Parties were in agreement that this court should adopt the approach to construction of commercial contracts enunciated by the Supreme Court in Arnold v Britton  AC 1619, and in particular in the opinion of Lord Neuberger PSC at paragraphs 14 to 23. That approach was approved and adopted by the court in @SIPP Pension Trustees v Insight Travel Services Limited (above). I need not set it out here.
 In my opinion there is no merit in the pursuer’s first argument. The Building is clearly defined in Part II of the schedule to the head lease to mean not only the office building itself but the whole of the area delineated in red on the layout plan, which area includes the Car Park. All references in the head lease to the Building are made on that basis. In particular, the definition of the Common Parts begins “those parts and portions of the Building”, and the Car Park Common Parts are a subset of the Common Parts. It follows that where exception (c) refers to the initial construction of the Building, the only available interpretation is that it encompasses the initial construction of the Car Park.
 Turning to the pursuer’s second argument, in my opinion this argument is well founded. The court in @SIPP Pension Trustees v Insight Travel Services Ltd placed emphasis on the fact that the lease in that case was a full repairing and insuring lease and it is appropriate to do so in this case too. The imposition of liability on the tenant by clause 3.6 for the cost of repair, rebuilding etc of the Premises even where the cause was a latent or inherent defect is indicative of the common intention of the parties that the landlord should be comprehensively relieved of liability. It would be surprising if a similar approach were not taken to the Common Parts, including the Car Park. The combined effect of the definition of Service Expenditure in clause 1.2 and the wide scope of Landlord’s Services in part V of the schedule achieves the same result in respect of Common Parts as is achieved by clause 3.6 in respect of the Premises: liability for repairs and rebuilding, irrespective of cause, rests upon the tenant. It may be noted that there is a further parallel between clause 3.6 and clause 1.2 with regard to the exclusion of expenditure incurred on making good damage attributable to any of the Insured Risks. I consider that the first defender’s contention places too much weight upon the words “or pertaining to”. These words can be given content as a reference to costs such as professional fees associated with the construction of the building but not strictly costs of construction. To interpret them as contended for by the first defender would impose a substantial and continuing liability of uncertain extent upon the landlord in respect that it could be argued that any expense, whenever incurred, arising from a design flaw or indeed from a design decision was expenditure “pertaining to” the initial construction of the Building. That would not be consistent with a lease such as the present one which bears the hallmarks of intending to impose a full repairing and insuring obligation upon the tenant.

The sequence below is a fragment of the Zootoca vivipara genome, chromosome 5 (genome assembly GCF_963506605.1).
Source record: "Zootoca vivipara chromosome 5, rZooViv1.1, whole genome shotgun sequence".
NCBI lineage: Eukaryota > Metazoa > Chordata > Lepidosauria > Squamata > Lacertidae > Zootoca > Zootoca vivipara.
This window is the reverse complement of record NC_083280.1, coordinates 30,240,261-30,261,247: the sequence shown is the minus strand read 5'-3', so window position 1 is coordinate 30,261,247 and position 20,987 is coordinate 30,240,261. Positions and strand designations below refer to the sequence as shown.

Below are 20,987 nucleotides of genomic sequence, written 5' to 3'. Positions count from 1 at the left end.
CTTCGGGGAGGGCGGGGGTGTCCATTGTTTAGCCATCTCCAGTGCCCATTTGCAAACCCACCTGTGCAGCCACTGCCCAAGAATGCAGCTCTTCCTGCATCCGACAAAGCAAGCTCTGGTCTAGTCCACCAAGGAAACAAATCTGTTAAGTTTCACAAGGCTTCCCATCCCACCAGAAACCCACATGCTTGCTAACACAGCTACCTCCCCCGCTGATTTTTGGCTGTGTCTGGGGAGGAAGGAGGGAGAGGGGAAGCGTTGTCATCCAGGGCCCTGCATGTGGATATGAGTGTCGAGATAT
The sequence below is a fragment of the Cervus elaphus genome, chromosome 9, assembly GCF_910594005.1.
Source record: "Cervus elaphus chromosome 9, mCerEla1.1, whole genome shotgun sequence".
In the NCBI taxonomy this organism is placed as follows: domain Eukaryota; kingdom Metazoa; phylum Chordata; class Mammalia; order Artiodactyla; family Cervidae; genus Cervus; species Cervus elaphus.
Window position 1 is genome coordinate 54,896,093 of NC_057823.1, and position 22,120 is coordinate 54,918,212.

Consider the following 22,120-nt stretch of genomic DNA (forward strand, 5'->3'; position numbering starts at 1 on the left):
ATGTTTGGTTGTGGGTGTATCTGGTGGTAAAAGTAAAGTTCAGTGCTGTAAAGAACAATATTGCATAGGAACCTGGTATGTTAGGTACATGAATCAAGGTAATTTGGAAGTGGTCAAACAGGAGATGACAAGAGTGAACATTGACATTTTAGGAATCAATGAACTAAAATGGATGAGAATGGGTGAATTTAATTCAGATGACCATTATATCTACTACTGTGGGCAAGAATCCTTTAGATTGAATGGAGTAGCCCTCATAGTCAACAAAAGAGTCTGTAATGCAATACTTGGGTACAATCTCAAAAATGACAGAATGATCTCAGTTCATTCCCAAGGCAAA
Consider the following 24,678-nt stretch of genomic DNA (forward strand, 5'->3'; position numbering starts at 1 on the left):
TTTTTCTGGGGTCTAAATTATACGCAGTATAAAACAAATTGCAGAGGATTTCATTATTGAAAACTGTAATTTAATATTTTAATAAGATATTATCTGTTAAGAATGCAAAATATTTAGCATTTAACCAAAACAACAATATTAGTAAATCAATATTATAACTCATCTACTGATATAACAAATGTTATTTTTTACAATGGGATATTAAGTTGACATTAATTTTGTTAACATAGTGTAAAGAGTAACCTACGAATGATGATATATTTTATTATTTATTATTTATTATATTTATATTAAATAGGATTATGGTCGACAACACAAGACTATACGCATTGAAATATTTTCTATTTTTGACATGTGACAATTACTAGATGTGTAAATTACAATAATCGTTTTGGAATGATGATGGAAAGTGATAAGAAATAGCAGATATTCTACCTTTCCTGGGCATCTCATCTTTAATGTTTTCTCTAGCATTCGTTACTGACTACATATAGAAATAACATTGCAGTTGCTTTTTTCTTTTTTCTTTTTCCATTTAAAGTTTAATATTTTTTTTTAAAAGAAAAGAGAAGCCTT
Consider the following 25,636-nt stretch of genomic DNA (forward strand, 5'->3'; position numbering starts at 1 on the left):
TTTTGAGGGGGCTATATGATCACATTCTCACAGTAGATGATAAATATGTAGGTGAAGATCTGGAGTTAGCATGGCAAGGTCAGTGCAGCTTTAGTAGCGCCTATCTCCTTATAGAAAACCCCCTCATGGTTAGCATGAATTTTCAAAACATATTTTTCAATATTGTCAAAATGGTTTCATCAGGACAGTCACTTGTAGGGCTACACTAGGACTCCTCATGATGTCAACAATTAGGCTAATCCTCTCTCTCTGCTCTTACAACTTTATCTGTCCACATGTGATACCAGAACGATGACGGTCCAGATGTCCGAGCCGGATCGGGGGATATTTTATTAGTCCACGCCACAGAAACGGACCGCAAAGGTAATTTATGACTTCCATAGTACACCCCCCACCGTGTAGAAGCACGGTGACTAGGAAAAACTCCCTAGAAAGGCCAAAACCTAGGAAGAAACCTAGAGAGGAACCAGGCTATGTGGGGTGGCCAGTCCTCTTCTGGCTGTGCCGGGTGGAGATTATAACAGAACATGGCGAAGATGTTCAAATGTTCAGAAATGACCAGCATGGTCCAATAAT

Reference was made by the first defender to discussions in certain published works of the competing interests of the landlord and tenant in this connection, and of the desirability, from the point of view of the tenant, of seeking to avoid the imposition of liability for latent defects. These discussions acknowledge that landlords may not be willing to accede to such avoidance of liability: see eg Rennie, Leases (2015), paragraph 26-39. It would not be consistent with the Arnold v Britton approach to construe the lease on the basis of what a reasonably prudent tenant might have wished to achieve, or by attempting to assess what would have been a good or bad bargain from either point of view. The proper approach is rather to identify the parties’ intention by reference to what a reasonable person having all the background knowledge available to the parties would have understood them to be using the language in exception (c) to mean. When one has regard to the natural and ordinary meaning of the words in exception (c), in the context of the remainder of the definition of Service Expenditure and the other relevant provisions of the head lease, applying commercial common sense but without giving undue weight to it, I consider that the correct interpretation is that contended for by the pursuer and the second defender.
 The first defender submitted that if the issue with which this opinion is concerned were decided in favour of the pursuer, decree could not be granted without further procedure because questions remained regarding the adequacy of the specification and quantification of the pursuer’s claim. The pursuer submitted that decree could be pronounced for payment by the first defender of a sum of around £120,000, but accepted that in respect of a further sum of £75,000 sued for there was a relevant defence pled on record. I shall put the case out by order for discussion of the terms of the court’s interlocutor and of what further procedure is required.